abstract = "Land questions have invigorated agrarian studies and economic history, with particular emphases on its control, since Marx. Words such as ‘exclusion’, ‘alienation’, ‘expropriation’, ‘dispossession’, and ‘violence’ describe processes that animate land histories and those of resources, property rights, and territories created, extracted, produced, or protected on land. Primitive and on-going forms of accumulation, frontiers, enclosures, territories, grabs, and racializations have all been associated with mechanisms for land control. Agrarian environments have been transformed by processes of de-agrarianization, protected area establishment, urbanization, migration, land reform, resettlement, and re-peasantization. Even the classic agrarian question of how agriculture is influenced by capitalism has been reformulated multiple times at transformative conjunctures in the historical trajectories of these processes, reviving and producing new debates around the importance of land control. The authors in this collection focus primarily on new frontiers of land control and their active creation. These frontiers are sites where authorities, sovereignties, rights, and hegemonies of the recent past have been challenged by new enclosures, property regimes, and territorializations, producing new ‘urban-agrarian-natured’ environments, comprised of new labor and production processes; new actors, subjects, and networks connecting them; and new legal and violent means of challenging previous land controls. Some cases augment analytic tools that had seemed to have timeless applicability with new frameworks, concepts, and theoretical tools. What difference does land control make? These contributions to the debates demonstrate that the answers have been shaped by conflicts, contexts, histories, and agency, as land has been struggled over for livelihoods, revenue production, and power.",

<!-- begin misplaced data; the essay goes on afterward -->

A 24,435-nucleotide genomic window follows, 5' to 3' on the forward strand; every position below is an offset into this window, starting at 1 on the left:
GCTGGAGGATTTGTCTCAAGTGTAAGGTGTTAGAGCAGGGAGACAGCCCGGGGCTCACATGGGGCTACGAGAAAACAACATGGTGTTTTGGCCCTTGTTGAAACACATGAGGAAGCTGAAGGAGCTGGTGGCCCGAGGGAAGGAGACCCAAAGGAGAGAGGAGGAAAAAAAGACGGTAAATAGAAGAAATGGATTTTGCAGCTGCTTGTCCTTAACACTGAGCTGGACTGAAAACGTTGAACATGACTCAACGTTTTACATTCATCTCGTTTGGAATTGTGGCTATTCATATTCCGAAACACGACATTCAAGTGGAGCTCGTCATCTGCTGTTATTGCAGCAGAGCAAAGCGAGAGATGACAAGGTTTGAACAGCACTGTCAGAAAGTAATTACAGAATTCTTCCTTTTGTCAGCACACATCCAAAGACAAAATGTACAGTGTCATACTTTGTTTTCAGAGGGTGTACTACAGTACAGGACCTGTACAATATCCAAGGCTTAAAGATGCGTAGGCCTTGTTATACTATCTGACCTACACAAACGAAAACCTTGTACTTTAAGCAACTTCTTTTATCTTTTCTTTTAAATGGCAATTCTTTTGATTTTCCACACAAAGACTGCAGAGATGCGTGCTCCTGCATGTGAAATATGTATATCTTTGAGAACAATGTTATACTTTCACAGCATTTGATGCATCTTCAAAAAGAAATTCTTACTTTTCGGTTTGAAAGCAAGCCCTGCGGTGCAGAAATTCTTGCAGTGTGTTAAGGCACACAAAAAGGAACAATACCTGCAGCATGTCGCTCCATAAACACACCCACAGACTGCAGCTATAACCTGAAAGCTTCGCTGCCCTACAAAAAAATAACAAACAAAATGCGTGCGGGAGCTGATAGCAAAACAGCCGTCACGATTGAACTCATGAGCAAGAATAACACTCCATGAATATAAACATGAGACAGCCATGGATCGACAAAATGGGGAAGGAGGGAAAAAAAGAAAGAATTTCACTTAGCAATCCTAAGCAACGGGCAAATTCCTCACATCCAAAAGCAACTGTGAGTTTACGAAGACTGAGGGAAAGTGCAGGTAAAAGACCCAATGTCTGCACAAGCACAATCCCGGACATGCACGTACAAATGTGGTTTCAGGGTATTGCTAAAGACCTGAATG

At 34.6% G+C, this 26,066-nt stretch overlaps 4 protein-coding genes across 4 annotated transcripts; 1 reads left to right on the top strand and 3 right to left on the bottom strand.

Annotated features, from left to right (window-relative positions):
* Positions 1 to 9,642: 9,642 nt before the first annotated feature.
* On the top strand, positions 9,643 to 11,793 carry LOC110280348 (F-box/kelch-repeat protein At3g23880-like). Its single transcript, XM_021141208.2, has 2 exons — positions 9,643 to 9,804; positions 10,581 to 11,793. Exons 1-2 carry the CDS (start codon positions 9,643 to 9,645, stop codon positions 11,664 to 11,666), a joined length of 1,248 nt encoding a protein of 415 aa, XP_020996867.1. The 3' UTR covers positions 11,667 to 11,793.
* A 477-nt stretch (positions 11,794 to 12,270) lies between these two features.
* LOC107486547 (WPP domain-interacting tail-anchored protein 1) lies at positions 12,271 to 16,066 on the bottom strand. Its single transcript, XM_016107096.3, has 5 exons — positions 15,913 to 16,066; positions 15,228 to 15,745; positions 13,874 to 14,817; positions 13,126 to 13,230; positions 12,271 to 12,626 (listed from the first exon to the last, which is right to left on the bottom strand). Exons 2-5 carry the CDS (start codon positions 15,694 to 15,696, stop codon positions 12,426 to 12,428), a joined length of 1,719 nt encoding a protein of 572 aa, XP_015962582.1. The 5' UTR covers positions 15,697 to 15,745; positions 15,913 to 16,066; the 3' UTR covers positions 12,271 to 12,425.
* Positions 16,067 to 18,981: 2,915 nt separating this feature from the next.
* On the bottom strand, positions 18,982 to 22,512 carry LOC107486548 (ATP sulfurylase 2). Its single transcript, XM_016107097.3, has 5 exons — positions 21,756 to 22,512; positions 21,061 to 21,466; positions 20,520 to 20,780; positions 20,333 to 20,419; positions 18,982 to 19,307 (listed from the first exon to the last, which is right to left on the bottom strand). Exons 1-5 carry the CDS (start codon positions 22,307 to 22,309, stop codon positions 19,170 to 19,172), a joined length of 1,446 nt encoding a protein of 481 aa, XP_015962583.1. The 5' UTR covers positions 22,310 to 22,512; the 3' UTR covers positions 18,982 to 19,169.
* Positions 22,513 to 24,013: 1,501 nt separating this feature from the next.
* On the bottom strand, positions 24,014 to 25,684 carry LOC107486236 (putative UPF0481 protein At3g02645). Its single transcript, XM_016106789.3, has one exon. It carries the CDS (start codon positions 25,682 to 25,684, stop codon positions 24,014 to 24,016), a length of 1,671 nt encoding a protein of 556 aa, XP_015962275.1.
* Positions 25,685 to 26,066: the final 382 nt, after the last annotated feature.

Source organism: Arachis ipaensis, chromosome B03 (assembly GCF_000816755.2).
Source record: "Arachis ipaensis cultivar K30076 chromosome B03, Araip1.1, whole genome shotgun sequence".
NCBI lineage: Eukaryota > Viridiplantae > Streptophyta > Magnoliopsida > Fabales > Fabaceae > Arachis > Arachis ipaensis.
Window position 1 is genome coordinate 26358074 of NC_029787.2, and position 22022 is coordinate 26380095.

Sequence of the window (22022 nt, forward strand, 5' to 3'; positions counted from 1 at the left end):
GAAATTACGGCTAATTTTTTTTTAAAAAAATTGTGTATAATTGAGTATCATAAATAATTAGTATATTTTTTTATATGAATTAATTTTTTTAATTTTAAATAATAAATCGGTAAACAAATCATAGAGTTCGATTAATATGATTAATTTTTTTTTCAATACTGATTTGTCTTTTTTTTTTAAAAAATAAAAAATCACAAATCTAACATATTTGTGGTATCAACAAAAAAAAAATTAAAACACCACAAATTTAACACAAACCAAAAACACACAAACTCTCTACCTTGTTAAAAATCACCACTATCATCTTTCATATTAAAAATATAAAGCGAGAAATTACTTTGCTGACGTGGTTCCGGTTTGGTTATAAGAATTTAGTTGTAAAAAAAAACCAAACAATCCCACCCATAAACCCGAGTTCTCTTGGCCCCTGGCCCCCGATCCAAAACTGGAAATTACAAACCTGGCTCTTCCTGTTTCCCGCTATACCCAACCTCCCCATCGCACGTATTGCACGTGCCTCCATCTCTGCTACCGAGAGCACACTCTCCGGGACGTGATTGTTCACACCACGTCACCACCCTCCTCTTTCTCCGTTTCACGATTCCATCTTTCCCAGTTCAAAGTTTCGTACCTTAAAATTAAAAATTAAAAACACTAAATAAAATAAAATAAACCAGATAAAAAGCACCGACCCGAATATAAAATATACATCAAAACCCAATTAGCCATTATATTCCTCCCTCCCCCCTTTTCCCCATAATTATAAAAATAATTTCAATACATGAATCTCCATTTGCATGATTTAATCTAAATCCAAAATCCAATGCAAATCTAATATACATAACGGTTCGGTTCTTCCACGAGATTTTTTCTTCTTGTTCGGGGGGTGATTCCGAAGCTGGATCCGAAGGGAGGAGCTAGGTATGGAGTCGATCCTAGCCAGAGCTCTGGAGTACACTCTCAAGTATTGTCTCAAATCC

keywords = "land control, agrarian questions, tenure, access",
      author = "{Lee Peluso}, Nancy and Christian Lund",
      year = "2011",
      doi = "10.1080/03066150.2011.607692",
      language = "English",
      volume = "38",
      pages = "667--681",
      journal = "Journal of Peasant Studies",
      issn = "0306-6150",
      publisher = "Taylor & Francis Online",
      number = "4",

      }

      New Frontiers of Land Control. / Lee Peluso, Nancy; Lund, Christian.

      I: Journal of Peasant Studies, Bind 38, Nr. 4, 2011, s. 667-681.

      Publikation: Bidrag til tidsskriftTidsskriftartikelForskningpeer review

      TY - JOUR

      T1 - New Frontiers of Land Control

      AU - Lee Peluso, Nancy

      AU - Lund, Christian

      PY - 2011

      Y1 - 2011